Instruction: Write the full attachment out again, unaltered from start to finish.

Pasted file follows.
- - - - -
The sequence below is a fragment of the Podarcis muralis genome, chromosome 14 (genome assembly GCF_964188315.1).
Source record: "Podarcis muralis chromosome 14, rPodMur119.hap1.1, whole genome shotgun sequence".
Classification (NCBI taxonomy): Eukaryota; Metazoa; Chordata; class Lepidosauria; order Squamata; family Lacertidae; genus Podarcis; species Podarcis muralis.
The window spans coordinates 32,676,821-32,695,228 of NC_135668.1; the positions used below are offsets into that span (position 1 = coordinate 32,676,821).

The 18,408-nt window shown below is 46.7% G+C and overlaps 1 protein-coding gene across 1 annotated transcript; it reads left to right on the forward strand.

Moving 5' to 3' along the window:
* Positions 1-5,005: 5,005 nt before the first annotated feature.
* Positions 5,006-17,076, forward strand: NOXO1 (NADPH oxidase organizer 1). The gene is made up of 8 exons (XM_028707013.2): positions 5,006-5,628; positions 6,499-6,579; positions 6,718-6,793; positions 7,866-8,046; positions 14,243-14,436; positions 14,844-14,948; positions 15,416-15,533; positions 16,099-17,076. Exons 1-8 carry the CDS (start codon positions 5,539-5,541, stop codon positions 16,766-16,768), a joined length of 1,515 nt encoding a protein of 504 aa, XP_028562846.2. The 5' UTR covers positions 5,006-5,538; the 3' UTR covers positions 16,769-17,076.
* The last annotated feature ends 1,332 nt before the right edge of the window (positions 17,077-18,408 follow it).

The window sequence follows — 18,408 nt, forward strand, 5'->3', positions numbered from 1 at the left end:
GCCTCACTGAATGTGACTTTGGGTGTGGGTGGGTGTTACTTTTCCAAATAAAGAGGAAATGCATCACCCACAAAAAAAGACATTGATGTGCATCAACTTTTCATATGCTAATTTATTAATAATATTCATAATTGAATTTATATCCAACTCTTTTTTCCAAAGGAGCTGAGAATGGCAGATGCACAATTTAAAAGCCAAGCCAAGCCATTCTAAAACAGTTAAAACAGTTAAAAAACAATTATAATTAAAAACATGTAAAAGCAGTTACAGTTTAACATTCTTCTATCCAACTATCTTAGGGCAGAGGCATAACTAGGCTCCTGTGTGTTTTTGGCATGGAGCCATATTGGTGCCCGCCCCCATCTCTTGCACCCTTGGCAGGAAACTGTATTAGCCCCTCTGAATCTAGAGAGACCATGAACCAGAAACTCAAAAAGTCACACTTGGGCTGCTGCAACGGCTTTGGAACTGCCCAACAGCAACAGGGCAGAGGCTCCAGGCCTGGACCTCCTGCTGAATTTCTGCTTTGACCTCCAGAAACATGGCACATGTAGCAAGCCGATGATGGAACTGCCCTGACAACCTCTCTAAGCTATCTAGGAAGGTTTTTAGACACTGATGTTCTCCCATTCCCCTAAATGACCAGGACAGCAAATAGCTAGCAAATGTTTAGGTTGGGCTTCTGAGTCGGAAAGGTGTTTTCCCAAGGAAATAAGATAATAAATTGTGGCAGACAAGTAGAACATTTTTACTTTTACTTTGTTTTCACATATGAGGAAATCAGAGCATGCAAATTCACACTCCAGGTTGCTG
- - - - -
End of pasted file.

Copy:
The sequence below is a fragment of the Podarcis muralis genome, chromosome 14 (genome assembly GCF_964188315.1).
Source record: "Podarcis muralis chromosome 14, rPodMur119.hap1.1, whole genome shotgun sequence".
Classification (NCBI taxonomy): Eukaryota; Metazoa; Chordata; class Lepidosauria; order Squamata; family Lacertidae; genus Podarcis; species Podarcis muralis.
The window spans coordinates 32,676,821-32,695,228 of NC_135668.1; the positions used below are offsets into that span (position 1 = coordinate 32,676,821).

The 18,408-nt window shown below is 46.7% G+C and overlaps 1 protein-coding gene across 1 annotated transcript; it reads left to right on the forward strand.

Moving 5' to 3' along the window:
* Positions 1-5,005: 5,005 nt before the first annotated feature.
* Positions 5,006-17,076, forward strand: NOXO1 (NADPH oxidase organizer 1). The gene is made up of 8 exons (XM_028707013.2): positions 5,006-5,628; positions 6,499-6,579; positions 6,718-6,793; positions 7,866-8,046; positions 14,243-14,436; positions 14,844-14,948; positions 15,416-15,533; positions 16,099-17,076. Exons 1-8 carry the CDS (start codon positions 5,539-5,541, stop codon positions 16,766-16,768), a joined length of 1,515 nt encoding a protein of 504 aa, XP_028562846.2. The 5' UTR covers positions 5,006-5,538; the 3' UTR covers positions 16,769-17,076.
* The last annotated feature ends 1,332 nt before the right edge of the window (positions 17,077-18,408 follow it).

The window sequence follows — 18,408 nt, forward strand, 5'->3', positions numbered from 1 at the left end:
GCCTCACTGAATGTGACTTTGGGTGTGGGTGGGTGTTACTTTTCCAAATAAAGAGGAAATGCATCACCCACAAAAAAAGACATTGATGTGCATCAACTTTTCATATGCTAATTTATTAATAATATTCATAATTGAATTTATATCCAACTCTTTTTTCCAAAGGAGCTGAGAATGGCAGATGCACAATTTAAAAGCCAAGCCAAGCCATTCTAAAACAGTTAAAACAGTTAAAAAACAATTATAATTAAAAACATGTAAAAGCAGTTACAGTTTAACATTCTTCTATCCAACTATCTTAGGGCAGAGGCATAACTAGGCTCCTGTGTGTTTTTGGCATGGAGCCATATTGGTGCCCGCCCCCATCTCTTGCACCCTTGGCAGGAAACTGTATTAGCCCCTCTGAATCTAGAGAGACCATGAACCAGAAACTCAAAAAGTCACACTTGGGCTGCTGCAACGGCTTTGGAACTGCCCAACAGCAACAGGGCAGAGGCTCCAGGCCTGGACCTCCTGCTGAATTTCTGCTTTGACCTCCAGAAACATGGCACATGTAGCAAGCCGATGATGGAACTGCCCTGACAACCTCTCTAAGCTATCTAGGAAGGTTTTTAGACACTGATGTTCTCCCATTCCCCTAAATGACCAGGACAGCAAATAGCTAGCAAATGTTTAGGTTGGGCTTCTGAGTCGGAAAGGTGTTTTCCCAAGGAAATAAGATAATAAATTGTGGCAGACAAGTAGAACATTTTTACTTTTACTTTGTTTTCACATATGAGGAAATCAGAGCATGCAAATTCACACTCCAGGTTGCTG